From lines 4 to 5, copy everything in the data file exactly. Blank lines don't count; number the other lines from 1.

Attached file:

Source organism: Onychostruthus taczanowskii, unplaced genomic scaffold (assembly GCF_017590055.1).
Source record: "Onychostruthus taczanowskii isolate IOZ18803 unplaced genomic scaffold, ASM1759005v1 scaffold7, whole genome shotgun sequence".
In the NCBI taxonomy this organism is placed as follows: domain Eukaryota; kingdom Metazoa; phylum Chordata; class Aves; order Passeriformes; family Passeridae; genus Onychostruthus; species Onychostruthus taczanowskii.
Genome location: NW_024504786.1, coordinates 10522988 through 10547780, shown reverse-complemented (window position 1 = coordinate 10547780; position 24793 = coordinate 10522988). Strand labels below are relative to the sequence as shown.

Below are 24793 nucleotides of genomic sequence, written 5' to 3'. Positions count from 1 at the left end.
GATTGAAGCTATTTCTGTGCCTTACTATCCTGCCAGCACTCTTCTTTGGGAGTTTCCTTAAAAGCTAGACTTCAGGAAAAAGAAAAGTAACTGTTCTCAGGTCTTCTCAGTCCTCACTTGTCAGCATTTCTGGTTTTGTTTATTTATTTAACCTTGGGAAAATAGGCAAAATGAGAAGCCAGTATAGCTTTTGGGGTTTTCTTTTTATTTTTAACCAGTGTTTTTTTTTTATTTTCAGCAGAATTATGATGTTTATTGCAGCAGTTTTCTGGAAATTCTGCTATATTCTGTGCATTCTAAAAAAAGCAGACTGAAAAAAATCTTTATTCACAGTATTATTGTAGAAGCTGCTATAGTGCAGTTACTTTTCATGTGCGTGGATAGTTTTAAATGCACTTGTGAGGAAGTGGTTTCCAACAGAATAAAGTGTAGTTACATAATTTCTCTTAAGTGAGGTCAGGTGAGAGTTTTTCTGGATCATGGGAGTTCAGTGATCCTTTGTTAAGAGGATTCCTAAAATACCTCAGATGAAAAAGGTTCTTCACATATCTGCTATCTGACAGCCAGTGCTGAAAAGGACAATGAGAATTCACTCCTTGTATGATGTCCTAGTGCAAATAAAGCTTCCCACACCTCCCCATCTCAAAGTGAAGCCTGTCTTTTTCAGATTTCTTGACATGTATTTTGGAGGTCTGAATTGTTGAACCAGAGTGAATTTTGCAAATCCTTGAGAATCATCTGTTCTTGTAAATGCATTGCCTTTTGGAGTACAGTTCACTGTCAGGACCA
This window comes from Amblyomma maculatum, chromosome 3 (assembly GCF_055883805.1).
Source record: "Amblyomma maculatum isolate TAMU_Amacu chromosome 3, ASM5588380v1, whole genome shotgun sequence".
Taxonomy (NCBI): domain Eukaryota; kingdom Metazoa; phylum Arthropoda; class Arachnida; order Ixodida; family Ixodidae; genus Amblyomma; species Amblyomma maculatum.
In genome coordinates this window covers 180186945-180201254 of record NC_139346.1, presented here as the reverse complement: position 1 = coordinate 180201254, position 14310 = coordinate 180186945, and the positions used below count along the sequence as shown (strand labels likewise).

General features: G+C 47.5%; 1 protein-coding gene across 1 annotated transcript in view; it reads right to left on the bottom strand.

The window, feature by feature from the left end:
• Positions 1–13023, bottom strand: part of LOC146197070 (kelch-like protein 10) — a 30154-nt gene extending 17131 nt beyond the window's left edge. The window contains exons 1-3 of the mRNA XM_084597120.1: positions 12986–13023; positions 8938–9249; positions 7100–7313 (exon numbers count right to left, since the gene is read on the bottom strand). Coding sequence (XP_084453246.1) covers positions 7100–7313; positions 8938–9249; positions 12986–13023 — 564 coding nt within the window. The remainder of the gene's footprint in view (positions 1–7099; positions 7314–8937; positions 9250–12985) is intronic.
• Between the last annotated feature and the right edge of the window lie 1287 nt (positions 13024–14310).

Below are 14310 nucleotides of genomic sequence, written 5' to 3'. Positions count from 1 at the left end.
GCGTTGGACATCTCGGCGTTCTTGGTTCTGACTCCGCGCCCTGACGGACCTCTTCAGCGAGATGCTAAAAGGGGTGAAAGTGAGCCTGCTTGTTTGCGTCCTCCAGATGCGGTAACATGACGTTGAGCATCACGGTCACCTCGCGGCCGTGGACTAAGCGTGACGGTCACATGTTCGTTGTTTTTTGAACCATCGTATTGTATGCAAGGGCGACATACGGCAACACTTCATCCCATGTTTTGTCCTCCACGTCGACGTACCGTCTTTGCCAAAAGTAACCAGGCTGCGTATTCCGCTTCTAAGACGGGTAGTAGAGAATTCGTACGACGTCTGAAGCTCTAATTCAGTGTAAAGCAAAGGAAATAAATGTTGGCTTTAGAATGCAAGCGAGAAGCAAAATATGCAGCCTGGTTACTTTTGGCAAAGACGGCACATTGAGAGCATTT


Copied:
Genome location: NW_024504786.1, coordinates 10522988 through 10547780, shown reverse-complemented (window position 1 = coordinate 10547780; position 24793 = coordinate 10522988). Strand labels below are relative to the sequence as shown.

Below are 24793 nucleotides of genomic sequence, written 5' to 3'. Positions count from 1 at the left end.